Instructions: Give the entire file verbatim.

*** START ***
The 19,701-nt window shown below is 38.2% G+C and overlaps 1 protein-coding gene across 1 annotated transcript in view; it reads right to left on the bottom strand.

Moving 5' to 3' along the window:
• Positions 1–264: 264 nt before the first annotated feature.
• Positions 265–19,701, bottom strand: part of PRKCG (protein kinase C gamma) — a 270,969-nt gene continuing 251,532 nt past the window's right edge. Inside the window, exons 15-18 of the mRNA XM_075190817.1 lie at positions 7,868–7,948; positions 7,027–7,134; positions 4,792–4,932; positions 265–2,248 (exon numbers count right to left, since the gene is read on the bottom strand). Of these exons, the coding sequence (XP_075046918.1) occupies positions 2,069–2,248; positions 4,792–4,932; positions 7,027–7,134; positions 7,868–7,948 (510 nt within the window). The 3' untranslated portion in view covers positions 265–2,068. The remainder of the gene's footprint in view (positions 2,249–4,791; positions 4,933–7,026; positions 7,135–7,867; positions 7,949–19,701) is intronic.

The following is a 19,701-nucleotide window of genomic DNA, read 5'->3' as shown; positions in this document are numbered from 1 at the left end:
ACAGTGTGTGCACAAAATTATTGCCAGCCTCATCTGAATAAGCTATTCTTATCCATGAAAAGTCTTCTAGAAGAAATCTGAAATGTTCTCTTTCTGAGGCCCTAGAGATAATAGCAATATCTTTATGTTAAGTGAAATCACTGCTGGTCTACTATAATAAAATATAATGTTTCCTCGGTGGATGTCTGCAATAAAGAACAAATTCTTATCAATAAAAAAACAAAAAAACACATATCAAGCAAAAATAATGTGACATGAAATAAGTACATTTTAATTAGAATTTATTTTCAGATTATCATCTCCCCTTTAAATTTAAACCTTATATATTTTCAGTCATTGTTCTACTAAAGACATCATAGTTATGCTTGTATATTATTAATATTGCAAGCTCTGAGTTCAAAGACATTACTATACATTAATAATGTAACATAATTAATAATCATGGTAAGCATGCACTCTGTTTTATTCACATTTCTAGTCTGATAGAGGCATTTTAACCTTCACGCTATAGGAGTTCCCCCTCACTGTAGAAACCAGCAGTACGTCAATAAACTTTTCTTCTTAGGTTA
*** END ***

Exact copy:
The 19,701-nt window shown below is 38.2% G+C and overlaps 1 protein-coding gene across 1 annotated transcript in view; it reads right to left on the bottom strand.

Moving 5' to 3' along the window:
• Positions 1–264: 264 nt before the first annotated feature.
• Positions 265–19,701, bottom strand: part of PRKCG (protein kinase C gamma) — a 270,969-nt gene continuing 251,532 nt past the window's right edge. Inside the window, exons 15-18 of the mRNA XM_075190817.1 lie at positions 7,868–7,948; positions 7,027–7,134; positions 4,792–4,932; positions 265–2,248 (exon numbers count right to left, since the gene is read on the bottom strand). Of these exons, the coding sequence (XP_075046918.1) occupies positions 2,069–2,248; positions 4,792–4,932; positions 7,027–7,134; positions 7,868–7,948 (510 nt within the window). The 3' untranslated portion in view covers positions 265–2,068. The remainder of the gene's footprint in view (positions 2,249–4,791; positions 4,933–7,026; positions 7,135–7,867; positions 7,949–19,701) is intronic.

The following is a 19,701-nucleotide window of genomic DNA, read 5'->3' as shown; positions in this document are numbered from 1 at the left end:
ACAGTGTGTGCACAAAATTATTGCCAGCCTCATCTGAATAAGCTATTCTTATCCATGAAAAGTCTTCTAGAAGAAATCTGAAATGTTCTCTTTCTGAGGCCCTAGAGATAATAGCAATATCTTTATGTTAAGTGAAATCACTGCTGGTCTACTATAATAAAATATAATGTTTCCTCGGTGGATGTCTGCAATAAAGAACAAATTCTTATCAATAAAAAAACAAAAAAACACATATCAAGCAAAAATAATGTGACATGAAATAAGTACATTTTAATTAGAATTTATTTTCAGATTATCATCTCCCCTTTAAATTTAAACCTTATATATTTTCAGTCATTGTTCTACTAAAGACATCATAGTTATGCTTGTATATTATTAATATTGCAAGCTCTGAGTTCAAAGACATTACTATACATTAATAATGTAACATAATTAATAATCATGGTAAGCATGCACTCTGTTTTATTCACATTTCTAGTCTGATAGAGGCATTTTAACCTTCACGCTATAGGAGTTCCCCCTCACTGTAGAAACCAGCAGTACGTCAATAAACTTTTCTTCTTAGGTTA